Evenly paced, smart legal thriller—trademark Grisham (The Litigators, 2011, etc.), in other words.
“Secrets are extremely hard to keep in prison, especially when outsiders appear and start asking questions.” So writes Grisham in the voice of one Malcolm Bannister, a one-time attorney who has gotten himself in trouble and is now “halfway through a ten-year sentence handed down by a weak and sanctimonious federal judge in Washington, D.C.” Grisham locates his story on the familiar ground of the racial divide: Bannister, 43 years old, is black, the only black ex-attorney at the Maryland prison camp to which he has been committed—not a bad place, a “resort” in fact as compared to most pens. And, of course, he’s innocent, or so he protests. Bannister also has come by some inside knowledge of events surrounding the death of another federal judge, which links to witness protection, drugs, Jamaicans and some heavy bad guys—and therein lies Grisham’s longish, complex tale of cat and mouse. Every character in the book is believable, and though some of the plot turns seem just a touch improbable, the reader never quite knows whether things are going to work out for Bannister before the heaviest of the heavies quiets him down for good. “I have a plan,” Bannister says, “but so much of it is beyond my control.” That’s not so of Grisham’s plot, which is carefully mapped out without seeming pat, leading to a most satisfying conclusion.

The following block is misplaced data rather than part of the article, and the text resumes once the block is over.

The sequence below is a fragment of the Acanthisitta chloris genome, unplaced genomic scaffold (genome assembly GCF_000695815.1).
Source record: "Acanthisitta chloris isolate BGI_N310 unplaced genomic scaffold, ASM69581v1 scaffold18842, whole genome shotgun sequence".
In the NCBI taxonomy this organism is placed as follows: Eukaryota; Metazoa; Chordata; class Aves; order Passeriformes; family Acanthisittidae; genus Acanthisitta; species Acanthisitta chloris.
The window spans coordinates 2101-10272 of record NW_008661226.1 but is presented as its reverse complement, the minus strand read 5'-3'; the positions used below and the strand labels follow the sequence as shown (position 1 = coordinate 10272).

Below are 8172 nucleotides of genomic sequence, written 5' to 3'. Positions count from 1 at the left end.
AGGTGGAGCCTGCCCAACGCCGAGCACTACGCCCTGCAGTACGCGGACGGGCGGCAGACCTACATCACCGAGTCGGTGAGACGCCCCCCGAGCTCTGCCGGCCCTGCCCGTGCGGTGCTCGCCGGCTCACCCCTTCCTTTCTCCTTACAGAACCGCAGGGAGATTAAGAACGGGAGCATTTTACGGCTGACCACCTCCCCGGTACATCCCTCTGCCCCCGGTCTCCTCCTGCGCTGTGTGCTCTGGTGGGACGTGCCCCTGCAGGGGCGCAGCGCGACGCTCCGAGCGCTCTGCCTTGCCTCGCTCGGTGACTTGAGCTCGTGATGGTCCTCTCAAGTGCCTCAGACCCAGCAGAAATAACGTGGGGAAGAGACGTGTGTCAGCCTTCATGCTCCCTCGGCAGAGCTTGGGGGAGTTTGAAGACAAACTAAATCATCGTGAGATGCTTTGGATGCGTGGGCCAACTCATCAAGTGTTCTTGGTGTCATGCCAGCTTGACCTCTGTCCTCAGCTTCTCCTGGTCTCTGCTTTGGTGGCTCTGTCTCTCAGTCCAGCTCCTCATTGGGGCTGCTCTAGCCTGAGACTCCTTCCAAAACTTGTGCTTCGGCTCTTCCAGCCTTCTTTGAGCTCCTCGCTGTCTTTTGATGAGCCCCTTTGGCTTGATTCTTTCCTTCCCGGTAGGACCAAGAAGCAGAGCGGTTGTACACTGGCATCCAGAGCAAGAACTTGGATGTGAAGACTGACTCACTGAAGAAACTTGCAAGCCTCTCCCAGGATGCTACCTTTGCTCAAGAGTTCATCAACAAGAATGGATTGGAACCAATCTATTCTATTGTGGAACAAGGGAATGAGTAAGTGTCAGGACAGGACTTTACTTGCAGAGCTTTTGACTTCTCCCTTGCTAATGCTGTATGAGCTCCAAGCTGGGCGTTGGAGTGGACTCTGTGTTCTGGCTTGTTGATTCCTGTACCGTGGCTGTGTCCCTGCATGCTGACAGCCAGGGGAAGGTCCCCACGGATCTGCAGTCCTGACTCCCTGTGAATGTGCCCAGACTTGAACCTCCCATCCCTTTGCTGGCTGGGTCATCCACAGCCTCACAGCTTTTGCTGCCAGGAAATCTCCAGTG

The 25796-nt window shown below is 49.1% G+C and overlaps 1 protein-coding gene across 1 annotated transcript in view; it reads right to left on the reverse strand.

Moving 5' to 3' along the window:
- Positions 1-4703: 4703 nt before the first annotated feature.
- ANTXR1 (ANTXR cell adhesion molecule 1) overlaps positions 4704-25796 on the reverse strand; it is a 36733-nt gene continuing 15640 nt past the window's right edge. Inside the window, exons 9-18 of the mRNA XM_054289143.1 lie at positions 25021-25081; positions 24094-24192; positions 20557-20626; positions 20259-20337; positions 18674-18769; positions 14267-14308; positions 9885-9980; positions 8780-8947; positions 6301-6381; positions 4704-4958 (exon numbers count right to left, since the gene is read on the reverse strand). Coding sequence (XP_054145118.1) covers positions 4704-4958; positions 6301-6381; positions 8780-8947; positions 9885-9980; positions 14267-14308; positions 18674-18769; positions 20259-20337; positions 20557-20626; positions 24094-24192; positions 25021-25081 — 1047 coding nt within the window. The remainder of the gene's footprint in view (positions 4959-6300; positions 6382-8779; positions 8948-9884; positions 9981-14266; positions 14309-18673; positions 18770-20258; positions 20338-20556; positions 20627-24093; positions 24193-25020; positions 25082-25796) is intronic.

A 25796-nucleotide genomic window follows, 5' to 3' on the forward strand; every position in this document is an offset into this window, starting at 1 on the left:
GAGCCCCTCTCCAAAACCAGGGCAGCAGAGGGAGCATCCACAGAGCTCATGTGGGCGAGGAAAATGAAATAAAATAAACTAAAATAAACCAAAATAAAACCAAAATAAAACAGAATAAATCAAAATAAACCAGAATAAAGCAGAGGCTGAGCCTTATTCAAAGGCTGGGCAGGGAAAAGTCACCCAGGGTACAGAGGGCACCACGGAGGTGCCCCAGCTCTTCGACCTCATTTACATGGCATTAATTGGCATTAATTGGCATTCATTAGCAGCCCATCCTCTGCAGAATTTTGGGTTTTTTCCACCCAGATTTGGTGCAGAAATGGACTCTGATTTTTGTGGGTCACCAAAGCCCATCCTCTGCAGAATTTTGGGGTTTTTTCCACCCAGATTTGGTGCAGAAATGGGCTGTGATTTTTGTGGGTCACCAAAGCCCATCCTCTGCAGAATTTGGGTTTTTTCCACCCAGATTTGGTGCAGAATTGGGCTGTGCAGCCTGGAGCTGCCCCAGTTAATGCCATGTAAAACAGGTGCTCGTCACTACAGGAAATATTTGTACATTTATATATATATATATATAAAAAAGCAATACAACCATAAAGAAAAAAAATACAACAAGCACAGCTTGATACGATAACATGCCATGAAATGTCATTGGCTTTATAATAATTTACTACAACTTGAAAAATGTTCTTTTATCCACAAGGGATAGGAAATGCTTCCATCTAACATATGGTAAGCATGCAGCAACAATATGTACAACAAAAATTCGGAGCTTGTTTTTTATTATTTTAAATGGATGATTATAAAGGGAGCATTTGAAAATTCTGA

In fact, there are plenty of surprises along the way. As ever, a solid, unflashy performance by Grisham.